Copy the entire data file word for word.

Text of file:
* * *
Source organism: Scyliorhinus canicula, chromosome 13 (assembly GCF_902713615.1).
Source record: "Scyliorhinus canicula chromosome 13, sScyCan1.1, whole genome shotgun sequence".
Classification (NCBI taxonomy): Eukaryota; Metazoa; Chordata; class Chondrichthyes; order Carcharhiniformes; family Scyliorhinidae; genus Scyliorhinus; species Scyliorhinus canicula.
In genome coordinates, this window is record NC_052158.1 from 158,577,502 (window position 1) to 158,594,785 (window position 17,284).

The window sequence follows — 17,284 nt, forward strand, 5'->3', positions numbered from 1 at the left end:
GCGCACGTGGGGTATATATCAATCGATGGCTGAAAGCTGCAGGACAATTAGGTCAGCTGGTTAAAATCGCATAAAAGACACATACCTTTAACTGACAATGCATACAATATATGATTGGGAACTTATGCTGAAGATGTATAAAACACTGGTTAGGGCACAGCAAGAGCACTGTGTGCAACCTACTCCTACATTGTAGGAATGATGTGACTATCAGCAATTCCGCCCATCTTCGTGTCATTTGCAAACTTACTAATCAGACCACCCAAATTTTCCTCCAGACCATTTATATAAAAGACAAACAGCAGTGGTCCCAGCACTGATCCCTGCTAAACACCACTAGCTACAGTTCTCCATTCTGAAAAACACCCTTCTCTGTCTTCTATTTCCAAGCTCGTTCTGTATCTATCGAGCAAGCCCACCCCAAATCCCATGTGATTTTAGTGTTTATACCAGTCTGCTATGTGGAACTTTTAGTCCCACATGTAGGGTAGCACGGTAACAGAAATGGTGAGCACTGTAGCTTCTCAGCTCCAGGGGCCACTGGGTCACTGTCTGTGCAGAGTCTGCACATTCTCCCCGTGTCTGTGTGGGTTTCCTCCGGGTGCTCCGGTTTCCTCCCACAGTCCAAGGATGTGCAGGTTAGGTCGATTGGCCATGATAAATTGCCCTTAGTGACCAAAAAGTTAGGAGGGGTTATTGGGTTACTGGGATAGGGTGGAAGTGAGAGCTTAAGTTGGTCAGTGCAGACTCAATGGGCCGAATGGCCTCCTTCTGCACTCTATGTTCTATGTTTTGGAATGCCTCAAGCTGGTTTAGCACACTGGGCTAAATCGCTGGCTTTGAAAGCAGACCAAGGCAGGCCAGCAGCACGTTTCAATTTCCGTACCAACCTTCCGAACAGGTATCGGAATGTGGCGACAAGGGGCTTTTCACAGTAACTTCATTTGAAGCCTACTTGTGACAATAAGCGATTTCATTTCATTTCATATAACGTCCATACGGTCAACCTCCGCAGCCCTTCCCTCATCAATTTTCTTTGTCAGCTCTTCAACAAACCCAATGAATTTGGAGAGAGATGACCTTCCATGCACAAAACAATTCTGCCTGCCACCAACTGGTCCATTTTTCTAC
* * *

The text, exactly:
Source organism: Scyliorhinus canicula, chromosome 13 (assembly GCF_902713615.1).
Source record: "Scyliorhinus canicula chromosome 13, sScyCan1.1, whole genome shotgun sequence".
Classification (NCBI taxonomy): Eukaryota; Metazoa; Chordata; class Chondrichthyes; order Carcharhiniformes; family Scyliorhinidae; genus Scyliorhinus; species Scyliorhinus canicula.
In genome coordinates, this window is record NC_052158.1 from 158,577,502 (window position 1) to 158,594,785 (window position 17,284).

The window sequence follows — 17,284 nt, forward strand, 5'->3', positions numbered from 1 at the left end:
GCGCACGTGGGGTATATATCAATCGATGGCTGAAAGCTGCAGGACAATTAGGTCAGCTGGTTAAAATCGCATAAAAGACACATACCTTTAACTGACAATGCATACAATATATGATTGGGAACTTATGCTGAAGATGTATAAAACACTGGTTAGGGCACAGCAAGAGCACTGTGTGCAACCTACTCCTACATTGTAGGAATGATGTGACTATCAGCAATTCCGCCCATCTTCGTGTCATTTGCAAACTTACTAATCAGACCACCCAAATTTTCCTCCAGACCATTTATATAAAAGACAAACAGCAGTGGTCCCAGCACTGATCCCTGCTAAACACCACTAGCTACAGTTCTCCATTCTGAAAAACACCCTTCTCTGTCTTCTATTTCCAAGCTCGTTCTGTATCTATCGAGCAAGCCCACCCCAAATCCCATGTGATTTTAGTGTTTATACCAGTCTGCTATGTGGAACTTTTAGTCCCACATGTAGGGTAGCACGGTAACAGAAATGGTGAGCACTGTAGCTTCTCAGCTCCAGGGGCCACTGGGTCACTGTCTGTGCAGAGTCTGCACATTCTCCCCGTGTCTGTGTGGGTTTCCTCCGGGTGCTCCGGTTTCCTCCCACAGTCCAAGGATGTGCAGGTTAGGTCGATTGGCCATGATAAATTGCCCTTAGTGACCAAAAAGTTAGGAGGGGTTATTGGGTTACTGGGATAGGGTGGAAGTGAGAGCTTAAGTTGGTCAGTGCAGACTCAATGGGCCGAATGGCCTCCTTCTGCACTCTATGTTCTATGTTTTGGAATGCCTCAAGCTGGTTTAGCACACTGGGCTAAATCGCTGGCTTTGAAAGCAGACCAAGGCAGGCCAGCAGCACGTTTCAATTTCCGTACCAACCTTCCGAACAGGTATCGGAATGTGGCGACAAGGGGCTTTTCACAGTAACTTCATTTGAAGCCTACTTGTGACAATAAGCGATTTCATTTCATTTCATATAACGTCCATACGGTCAACCTCCGCAGCCCTTCCCTCATCAATTTTCTTTGTCAGCTCTTCAACAAACCCAATGAATTTGGAGAGAGATGACCTTCCATGCACAAAACAATTCTGCCTGCCACCAACTGGTCCATTTTTCTAC